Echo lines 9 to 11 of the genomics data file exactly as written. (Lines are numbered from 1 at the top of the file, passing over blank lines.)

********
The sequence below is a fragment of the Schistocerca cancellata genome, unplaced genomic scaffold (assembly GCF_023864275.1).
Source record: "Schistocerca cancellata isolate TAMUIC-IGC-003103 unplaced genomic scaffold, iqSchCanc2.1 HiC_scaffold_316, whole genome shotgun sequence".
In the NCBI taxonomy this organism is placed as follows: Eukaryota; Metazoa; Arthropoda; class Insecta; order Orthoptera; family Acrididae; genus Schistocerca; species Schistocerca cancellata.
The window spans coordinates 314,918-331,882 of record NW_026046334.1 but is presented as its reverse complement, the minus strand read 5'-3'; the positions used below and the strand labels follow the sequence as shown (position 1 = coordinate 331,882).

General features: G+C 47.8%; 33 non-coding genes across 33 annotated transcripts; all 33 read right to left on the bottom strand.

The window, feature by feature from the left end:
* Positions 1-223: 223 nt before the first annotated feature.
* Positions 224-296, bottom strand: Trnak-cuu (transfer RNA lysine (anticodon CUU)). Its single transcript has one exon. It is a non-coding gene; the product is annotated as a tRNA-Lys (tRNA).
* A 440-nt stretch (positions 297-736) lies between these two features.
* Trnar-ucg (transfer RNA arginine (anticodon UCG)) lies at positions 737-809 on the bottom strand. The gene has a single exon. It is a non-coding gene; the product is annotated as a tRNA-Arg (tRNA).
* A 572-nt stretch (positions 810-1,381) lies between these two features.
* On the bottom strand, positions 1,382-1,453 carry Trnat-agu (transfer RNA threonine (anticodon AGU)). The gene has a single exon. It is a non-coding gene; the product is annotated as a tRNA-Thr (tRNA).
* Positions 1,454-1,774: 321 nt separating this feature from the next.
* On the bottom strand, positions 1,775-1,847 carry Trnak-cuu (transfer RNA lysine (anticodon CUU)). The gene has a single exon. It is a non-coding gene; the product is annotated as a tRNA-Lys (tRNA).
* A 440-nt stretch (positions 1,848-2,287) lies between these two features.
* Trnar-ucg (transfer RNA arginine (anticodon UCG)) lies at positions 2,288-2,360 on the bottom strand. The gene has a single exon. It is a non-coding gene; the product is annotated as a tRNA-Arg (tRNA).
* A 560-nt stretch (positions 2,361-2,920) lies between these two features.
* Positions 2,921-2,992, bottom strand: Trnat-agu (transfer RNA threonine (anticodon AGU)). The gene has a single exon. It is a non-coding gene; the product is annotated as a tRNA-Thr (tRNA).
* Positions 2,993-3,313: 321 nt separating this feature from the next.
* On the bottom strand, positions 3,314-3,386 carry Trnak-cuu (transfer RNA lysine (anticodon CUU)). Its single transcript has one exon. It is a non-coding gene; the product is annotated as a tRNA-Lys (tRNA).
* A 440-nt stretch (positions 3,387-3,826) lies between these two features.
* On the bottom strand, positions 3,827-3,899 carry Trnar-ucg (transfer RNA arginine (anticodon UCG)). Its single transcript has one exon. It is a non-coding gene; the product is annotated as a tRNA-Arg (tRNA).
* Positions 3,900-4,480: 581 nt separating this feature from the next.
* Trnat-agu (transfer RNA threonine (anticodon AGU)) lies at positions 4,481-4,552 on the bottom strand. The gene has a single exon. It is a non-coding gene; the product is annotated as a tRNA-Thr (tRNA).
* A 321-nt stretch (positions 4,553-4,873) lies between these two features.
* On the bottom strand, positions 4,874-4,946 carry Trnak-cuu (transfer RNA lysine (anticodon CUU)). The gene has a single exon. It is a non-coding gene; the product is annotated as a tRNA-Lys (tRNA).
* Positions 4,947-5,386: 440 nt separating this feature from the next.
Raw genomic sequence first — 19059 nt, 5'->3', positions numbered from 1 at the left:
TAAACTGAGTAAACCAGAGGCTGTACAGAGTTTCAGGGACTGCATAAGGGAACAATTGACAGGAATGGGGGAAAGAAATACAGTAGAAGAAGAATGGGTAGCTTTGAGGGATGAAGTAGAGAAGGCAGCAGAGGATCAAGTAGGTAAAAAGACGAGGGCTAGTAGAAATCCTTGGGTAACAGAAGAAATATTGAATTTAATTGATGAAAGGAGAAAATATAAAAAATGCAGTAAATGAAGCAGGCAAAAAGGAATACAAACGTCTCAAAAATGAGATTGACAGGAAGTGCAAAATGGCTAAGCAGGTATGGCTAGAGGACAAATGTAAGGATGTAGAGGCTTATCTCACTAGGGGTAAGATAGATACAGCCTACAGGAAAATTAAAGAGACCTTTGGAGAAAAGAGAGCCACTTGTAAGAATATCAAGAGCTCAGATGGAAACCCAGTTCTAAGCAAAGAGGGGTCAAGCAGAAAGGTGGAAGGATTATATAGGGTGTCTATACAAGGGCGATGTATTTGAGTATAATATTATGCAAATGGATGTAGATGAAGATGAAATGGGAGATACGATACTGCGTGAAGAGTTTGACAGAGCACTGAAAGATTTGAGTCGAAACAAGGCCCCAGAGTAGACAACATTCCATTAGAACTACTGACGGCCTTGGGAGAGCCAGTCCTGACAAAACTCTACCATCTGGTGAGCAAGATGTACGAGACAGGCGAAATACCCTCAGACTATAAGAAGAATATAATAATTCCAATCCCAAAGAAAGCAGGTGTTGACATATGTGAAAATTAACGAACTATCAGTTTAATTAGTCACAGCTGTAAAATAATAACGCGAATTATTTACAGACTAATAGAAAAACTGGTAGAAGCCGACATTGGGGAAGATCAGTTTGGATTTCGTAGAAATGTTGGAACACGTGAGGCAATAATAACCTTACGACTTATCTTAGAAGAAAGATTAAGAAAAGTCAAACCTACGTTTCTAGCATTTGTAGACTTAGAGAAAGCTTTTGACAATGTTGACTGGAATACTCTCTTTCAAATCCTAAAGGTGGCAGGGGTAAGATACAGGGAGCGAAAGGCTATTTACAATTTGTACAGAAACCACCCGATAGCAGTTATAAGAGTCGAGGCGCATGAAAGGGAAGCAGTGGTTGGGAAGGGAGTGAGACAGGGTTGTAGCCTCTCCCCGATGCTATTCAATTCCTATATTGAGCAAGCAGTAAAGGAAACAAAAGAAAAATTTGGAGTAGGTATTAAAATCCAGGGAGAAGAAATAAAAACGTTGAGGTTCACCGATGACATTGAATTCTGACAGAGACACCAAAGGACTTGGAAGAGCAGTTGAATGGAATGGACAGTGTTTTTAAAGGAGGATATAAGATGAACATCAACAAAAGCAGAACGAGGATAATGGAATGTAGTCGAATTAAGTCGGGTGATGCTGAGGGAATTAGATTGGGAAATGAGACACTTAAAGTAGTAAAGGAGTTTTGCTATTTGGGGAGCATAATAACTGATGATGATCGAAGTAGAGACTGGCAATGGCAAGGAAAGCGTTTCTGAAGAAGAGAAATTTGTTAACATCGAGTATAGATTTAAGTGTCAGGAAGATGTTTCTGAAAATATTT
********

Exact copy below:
* A 440-nt stretch (positions 297-736) lies between these two features.
* Trnar-ucg (transfer RNA arginine (anticodon UCG)) lies at positions 737-809 on the bottom strand. The gene has a single exon. It is a non-coding gene; the product is annotated as a tRNA-Arg (tRNA).
* A 572-nt stretch (positions 810-1,381) lies between these two features.